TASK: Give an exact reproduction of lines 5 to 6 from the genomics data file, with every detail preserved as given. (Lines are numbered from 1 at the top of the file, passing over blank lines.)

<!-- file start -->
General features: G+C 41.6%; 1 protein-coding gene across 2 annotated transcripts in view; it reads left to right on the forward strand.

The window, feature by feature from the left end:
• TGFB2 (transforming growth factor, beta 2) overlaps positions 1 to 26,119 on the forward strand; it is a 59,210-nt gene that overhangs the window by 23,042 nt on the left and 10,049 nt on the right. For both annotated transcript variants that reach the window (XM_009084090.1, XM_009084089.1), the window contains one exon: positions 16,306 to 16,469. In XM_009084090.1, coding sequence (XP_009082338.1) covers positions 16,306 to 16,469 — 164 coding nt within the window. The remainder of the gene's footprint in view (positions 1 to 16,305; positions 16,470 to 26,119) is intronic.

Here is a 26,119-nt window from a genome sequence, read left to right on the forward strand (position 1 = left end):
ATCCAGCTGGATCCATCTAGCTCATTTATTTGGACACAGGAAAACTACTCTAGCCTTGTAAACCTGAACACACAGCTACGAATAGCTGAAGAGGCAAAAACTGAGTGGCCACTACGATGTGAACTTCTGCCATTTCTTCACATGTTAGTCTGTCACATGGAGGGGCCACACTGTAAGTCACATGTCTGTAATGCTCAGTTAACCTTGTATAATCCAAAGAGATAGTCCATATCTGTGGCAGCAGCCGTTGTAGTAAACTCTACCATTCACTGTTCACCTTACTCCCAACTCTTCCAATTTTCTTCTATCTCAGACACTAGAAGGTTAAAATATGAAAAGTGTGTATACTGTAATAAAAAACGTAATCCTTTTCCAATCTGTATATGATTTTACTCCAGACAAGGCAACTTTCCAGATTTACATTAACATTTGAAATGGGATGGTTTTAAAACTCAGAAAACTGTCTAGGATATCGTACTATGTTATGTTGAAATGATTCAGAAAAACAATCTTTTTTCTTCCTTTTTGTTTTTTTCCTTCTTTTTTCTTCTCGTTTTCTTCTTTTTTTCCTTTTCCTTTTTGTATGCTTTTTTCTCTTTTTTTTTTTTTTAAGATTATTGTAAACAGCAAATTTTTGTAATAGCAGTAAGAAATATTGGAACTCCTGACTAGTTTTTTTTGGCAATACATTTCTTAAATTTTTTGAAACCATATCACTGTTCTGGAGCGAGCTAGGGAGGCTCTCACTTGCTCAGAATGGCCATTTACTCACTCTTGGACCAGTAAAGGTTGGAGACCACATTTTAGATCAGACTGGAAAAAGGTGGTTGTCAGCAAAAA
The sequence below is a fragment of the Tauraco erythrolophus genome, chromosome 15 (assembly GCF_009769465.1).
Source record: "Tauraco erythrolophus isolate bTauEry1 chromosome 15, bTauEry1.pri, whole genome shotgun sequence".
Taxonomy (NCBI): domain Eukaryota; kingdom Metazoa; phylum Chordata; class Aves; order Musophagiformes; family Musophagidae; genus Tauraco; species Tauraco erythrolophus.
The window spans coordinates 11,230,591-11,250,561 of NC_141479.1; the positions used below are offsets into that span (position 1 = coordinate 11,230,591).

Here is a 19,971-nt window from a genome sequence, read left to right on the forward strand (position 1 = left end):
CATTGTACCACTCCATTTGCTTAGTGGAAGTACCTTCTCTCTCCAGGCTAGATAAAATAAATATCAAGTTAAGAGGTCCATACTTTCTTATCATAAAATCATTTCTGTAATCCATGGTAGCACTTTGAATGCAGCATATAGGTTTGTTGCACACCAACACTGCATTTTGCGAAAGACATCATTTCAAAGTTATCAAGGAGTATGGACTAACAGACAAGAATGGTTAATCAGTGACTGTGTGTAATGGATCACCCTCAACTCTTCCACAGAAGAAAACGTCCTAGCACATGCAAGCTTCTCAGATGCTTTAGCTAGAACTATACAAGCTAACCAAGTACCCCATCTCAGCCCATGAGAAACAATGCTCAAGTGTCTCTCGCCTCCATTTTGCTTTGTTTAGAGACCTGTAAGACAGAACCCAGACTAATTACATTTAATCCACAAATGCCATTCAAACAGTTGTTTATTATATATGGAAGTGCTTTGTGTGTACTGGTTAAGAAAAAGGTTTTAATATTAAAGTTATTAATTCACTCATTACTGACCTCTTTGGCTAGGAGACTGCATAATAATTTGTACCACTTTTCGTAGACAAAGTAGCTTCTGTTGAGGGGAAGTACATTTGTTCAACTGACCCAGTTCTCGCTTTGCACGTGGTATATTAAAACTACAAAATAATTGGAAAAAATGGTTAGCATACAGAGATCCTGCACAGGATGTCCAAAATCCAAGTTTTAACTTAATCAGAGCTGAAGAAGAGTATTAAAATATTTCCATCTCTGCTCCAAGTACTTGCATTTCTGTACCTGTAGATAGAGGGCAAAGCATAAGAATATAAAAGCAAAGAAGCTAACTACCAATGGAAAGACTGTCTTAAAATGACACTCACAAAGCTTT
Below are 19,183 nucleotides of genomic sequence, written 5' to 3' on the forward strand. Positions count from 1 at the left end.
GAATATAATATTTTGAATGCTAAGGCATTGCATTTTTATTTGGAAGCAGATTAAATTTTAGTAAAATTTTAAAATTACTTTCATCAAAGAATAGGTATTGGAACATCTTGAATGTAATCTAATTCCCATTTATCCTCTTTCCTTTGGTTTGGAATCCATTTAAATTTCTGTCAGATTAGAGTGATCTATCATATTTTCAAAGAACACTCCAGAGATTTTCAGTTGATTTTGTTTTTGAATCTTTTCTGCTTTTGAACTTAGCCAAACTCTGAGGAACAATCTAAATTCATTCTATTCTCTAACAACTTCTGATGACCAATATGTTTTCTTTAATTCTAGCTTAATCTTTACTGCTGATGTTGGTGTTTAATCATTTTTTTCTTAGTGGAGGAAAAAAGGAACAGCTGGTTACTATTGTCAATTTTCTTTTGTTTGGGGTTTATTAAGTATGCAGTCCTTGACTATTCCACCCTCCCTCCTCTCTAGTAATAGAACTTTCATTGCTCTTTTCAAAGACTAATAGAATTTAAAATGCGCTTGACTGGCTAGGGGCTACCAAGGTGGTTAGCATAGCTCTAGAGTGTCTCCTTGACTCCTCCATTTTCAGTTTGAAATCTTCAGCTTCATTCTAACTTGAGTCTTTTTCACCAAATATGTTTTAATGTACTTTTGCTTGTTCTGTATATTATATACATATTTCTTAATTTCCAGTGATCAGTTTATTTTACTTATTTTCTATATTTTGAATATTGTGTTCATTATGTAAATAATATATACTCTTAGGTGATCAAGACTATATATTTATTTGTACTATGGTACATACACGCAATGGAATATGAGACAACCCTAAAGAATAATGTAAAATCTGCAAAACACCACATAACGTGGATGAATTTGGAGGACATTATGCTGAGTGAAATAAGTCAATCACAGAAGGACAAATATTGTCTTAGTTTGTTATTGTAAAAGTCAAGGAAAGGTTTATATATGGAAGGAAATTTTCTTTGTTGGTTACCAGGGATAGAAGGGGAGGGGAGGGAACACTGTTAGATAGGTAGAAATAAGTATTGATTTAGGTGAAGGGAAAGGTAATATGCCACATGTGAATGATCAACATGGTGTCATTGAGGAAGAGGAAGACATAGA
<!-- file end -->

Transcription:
ATCCAGCTGGATCCATCTAGCTCATTTATTTGGACACAGGAAAACTACTCTAGCCTTGTAAACCTGAACACACAGCTACGAATAGCTGAAGAGGCAAAAACTGAGTGGCCACTACGATGTGAACTTCTGCCATTTCTTCACATGTTAGTCTGTCACATGGAGGGGCCACACTGTAAGTCACATGTCTGTAATGCTCAGTTAACCTTGTATAATCCAAAGAGATAGTCCATATCTGTGGCAGCAGCCGTTGTAGTAAACTCTACCATTCACTGTTCACCTTACTCCCAACTCTTCCAATTTTCTTCTATCTCAGACACTAGAAGGTTAAAATATGAAAAGTGTGTATACTGTAATAAAAAACGTAATCCTTTTCCAATCTGTATATGATTTTACTCCAGACAAGGCAACTTTCCAGATTTACATTAACATTTGAAATGGGATGGTTTTAAAACTCAGAAAACTGTCTAGGATATCGTACTATGTTATGTTGAAATGATTCAGAAAAACAATCTTTTTTCTTCCTTTTTGTTTTTTTCCTTCTTTTTTCTTCTCGTTTTCTTCTTTTTTTCCTTTTCCTTTTTGTATGCTTTTTTCTCTTTTTTTTTTTTTTAAGATTATTGTAAACAGCAAATTTTTGTAATAGCAGTAAGAAATATTGGAACTCCTGACTAGTTTTTTTTGGCAATACATTTCTTAAATTTTTTGAAACCATATCACTGTTCTGGAGCGAGCTAGGGAGGCTCTCACTTGCTCAGAATGGCCATTTACTCACTCTTGGACCAGTAAAGGTTGGAGACCACATTTTAGATCAGACTGGAAAAAGGTGGTTGTCAGCAAAAA
The sequence below is a fragment of the Tauraco erythrolophus genome, chromosome 15 (assembly GCF_009769465.1).